What’s wrong with journalism today, part 1

One of the great innovators in online journalism, Jim Romenesko, resigned from his position at the Poynter Institute, a journalism think tank of sorts. Among journalists, Romenesko practically invented blogging. Some reporters who claimed to never had read a blog read Romenesko religiously. He aggregated links to some of the successes and excesses of journalists, while regularly driving traffic to original news sources. What tech blogs consider the slashdot effect, Romenesko provided to journalists.

Romenesko resigned after Poynter called out attribution errors in his work. He sometimes lifted passages from the original source without putting them in quotation marks. Although his intention was clearly not to plagiarize (he linked to original sources), the Poynter blog post on the subject left a bad odor.

I’m not going to rehash what happened here; many journalists have already done that.

I’m going to focus on what’s wrong with the state of journalism today.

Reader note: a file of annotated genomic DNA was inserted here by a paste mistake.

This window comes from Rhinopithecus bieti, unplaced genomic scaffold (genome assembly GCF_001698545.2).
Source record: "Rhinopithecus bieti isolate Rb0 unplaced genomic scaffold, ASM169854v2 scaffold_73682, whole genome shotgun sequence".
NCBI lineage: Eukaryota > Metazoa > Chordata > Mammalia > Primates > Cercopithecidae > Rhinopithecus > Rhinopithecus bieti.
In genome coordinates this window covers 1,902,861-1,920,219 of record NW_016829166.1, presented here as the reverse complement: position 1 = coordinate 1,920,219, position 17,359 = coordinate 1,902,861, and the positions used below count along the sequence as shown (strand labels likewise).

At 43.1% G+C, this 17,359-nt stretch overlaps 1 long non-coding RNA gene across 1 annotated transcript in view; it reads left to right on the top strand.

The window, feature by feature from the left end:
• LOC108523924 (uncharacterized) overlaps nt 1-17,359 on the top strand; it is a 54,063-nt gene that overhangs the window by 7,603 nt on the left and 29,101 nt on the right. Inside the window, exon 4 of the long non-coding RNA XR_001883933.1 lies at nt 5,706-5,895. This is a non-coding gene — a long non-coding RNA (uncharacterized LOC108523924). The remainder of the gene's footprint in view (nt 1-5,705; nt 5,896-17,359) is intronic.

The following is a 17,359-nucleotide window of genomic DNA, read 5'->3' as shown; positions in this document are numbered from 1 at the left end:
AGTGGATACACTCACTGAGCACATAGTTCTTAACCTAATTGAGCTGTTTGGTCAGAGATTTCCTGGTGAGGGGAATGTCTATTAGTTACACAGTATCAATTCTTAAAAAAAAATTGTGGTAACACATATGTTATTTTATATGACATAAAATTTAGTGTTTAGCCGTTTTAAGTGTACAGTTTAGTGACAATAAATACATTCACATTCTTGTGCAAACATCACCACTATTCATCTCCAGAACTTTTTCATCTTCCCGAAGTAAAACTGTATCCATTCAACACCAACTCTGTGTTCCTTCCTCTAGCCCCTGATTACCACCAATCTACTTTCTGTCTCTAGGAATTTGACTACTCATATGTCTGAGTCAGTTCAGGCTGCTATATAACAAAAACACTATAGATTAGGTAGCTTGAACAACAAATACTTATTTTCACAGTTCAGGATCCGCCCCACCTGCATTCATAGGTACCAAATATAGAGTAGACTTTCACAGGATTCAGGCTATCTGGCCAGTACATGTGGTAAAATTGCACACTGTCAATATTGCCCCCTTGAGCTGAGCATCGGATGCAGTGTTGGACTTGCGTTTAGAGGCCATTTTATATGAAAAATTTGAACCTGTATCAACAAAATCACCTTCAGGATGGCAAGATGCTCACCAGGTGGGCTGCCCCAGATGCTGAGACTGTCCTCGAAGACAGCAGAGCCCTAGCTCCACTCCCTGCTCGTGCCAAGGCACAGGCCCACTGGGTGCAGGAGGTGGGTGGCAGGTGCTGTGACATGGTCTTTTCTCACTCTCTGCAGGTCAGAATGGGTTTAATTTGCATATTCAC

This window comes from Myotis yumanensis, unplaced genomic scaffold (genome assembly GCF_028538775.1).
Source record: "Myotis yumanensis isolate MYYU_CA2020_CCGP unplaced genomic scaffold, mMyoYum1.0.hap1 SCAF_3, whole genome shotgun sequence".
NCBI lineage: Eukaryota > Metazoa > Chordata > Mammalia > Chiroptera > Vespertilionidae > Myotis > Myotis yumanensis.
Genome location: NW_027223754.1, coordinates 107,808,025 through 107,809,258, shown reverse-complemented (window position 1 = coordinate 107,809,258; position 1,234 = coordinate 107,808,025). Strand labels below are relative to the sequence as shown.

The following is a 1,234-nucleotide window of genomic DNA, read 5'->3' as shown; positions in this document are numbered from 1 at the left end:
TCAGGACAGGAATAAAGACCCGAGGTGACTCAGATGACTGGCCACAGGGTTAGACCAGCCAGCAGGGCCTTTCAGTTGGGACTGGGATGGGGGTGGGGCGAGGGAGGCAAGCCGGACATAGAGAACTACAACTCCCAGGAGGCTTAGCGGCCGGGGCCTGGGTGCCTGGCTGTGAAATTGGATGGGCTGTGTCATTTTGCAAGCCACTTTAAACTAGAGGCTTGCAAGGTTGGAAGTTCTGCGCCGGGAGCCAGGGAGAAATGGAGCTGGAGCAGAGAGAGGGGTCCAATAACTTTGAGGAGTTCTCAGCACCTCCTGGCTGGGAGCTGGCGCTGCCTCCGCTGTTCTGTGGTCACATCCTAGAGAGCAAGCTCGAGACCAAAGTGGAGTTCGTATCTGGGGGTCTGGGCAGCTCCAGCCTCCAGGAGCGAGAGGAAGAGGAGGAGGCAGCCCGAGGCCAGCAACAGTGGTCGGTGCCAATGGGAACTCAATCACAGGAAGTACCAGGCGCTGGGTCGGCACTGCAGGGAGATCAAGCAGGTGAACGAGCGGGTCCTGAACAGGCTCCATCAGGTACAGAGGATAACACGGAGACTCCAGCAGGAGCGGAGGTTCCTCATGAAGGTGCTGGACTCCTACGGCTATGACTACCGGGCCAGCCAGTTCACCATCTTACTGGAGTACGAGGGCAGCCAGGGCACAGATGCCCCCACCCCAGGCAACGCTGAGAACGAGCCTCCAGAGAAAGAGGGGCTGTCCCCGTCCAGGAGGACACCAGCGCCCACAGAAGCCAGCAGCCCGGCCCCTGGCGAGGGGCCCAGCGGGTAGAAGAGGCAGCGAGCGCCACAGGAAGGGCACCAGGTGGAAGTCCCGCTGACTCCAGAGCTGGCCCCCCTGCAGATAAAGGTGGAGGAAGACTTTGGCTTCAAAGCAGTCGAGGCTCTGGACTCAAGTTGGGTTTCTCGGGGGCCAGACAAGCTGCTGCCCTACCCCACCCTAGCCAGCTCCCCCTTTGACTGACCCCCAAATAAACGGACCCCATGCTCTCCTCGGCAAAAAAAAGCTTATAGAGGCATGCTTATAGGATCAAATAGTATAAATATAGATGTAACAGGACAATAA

A little background on me, for context: I majored in journalism at Northwestern University’s Medill School of Journalism. I did a number of reporting internships in college. I launched some of the first online newspapers. I also attended a leadership seminar at the Poynter Institute early in my career. (Which I thoroughly enjoyed and learned from.)

For the past five months, I’ve engaged my own form of journalism while covering Groupon and the lead up to its IPO. My own role doesn’t fit into conventional notions of journalism. I’ve done a lot more analysis than most reporters do and I’ve done a lot more original reporting than most analysts. When I’ve done media interviews, I’ve been variously labeled a blogger, business journalist, analyst, author, gadfly and artist.